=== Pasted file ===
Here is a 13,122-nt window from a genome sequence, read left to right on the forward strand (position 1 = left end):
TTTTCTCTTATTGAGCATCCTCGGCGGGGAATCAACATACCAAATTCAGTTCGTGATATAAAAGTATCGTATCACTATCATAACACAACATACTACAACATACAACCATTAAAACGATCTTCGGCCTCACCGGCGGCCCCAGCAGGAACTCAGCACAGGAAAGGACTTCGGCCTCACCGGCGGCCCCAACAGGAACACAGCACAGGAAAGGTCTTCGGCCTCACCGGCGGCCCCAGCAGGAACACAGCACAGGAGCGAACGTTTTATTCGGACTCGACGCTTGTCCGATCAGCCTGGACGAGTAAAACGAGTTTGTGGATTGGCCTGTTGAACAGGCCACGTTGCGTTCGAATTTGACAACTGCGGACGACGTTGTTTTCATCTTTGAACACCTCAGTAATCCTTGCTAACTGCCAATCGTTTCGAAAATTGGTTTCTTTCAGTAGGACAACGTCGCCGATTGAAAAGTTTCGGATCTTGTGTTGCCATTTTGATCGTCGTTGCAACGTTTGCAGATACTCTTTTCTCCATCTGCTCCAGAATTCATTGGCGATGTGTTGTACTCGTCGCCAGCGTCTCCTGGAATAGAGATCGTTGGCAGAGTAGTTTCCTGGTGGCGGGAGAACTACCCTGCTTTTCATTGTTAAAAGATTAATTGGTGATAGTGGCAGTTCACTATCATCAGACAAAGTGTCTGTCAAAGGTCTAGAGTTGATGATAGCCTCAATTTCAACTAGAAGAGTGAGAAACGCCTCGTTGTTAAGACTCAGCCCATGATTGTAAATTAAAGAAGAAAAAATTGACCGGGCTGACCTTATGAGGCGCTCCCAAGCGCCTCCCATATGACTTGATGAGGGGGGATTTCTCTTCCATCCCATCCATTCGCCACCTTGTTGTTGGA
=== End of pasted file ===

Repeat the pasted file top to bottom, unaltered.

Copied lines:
Here is a 13,122-nt window from a genome sequence, read left to right on the forward strand (position 1 = left end):
TTTTCTCTTATTGAGCATCCTCGGCGGGGAATCAACATACCAAATTCAGTTCGTGATATAAAAGTATCGTATCACTATCATAACACAACATACTACAACATACAACCATTAAAACGATCTTCGGCCTCACCGGCGGCCCCAGCAGGAACTCAGCACAGGAAAGGACTTCGGCCTCACCGGCGGCCCCAACAGGAACACAGCACAGGAAAGGTCTTCGGCCTCACCGGCGGCCCCAGCAGGAACACAGCACAGGAGCGAACGTTTTATTCGGACTCGACGCTTGTCCGATCAGCCTGGACGAGTAAAACGAGTTTGTGGATTGGCCTGTTGAACAGGCCACGTTGCGTTCGAATTTGACAACTGCGGACGACGTTGTTTTCATCTTTGAACACCTCAGTAATCCTTGCTAACTGCCAATCGTTTCGAAAATTGGTTTCTTTCAGTAGGACAACGTCGCCGATTGAAAAGTTTCGGATCTTGTGTTGCCATTTTGATCGTCGTTGCAACGTTTGCAGATACTCTTTTCTCCATCTGCTCCAGAATTCATTGGCGATGTGTTGTACTCGTCGCCAGCGTCTCCTGGAATAGAGATCGTTGGCAGAGTAGTTTCCTGGTGGCGGGAGAACTACCCTGCTTTTCATTGTTAAAAGATTAATTGGTGATAGTGGCAGTTCACTATCATCAGACAAAGTGTCTGTCAAAGGTCTAGAGTTGATGATAGCCTCAATTTCAACTAGAAGAGTGAGAAACGCCTCGTTGTTAAGACTCAGCCCATGATTGTAAATTAAAGAAGAAAAAATTGACCGGGCTGACCTTATGAGGCGCTCCCAAGCGCCTCCCATATGACTTGATGAGGGGGGATTTCTCTTCCATCCCATCCATTCGCCACCTTGTTGTTGGA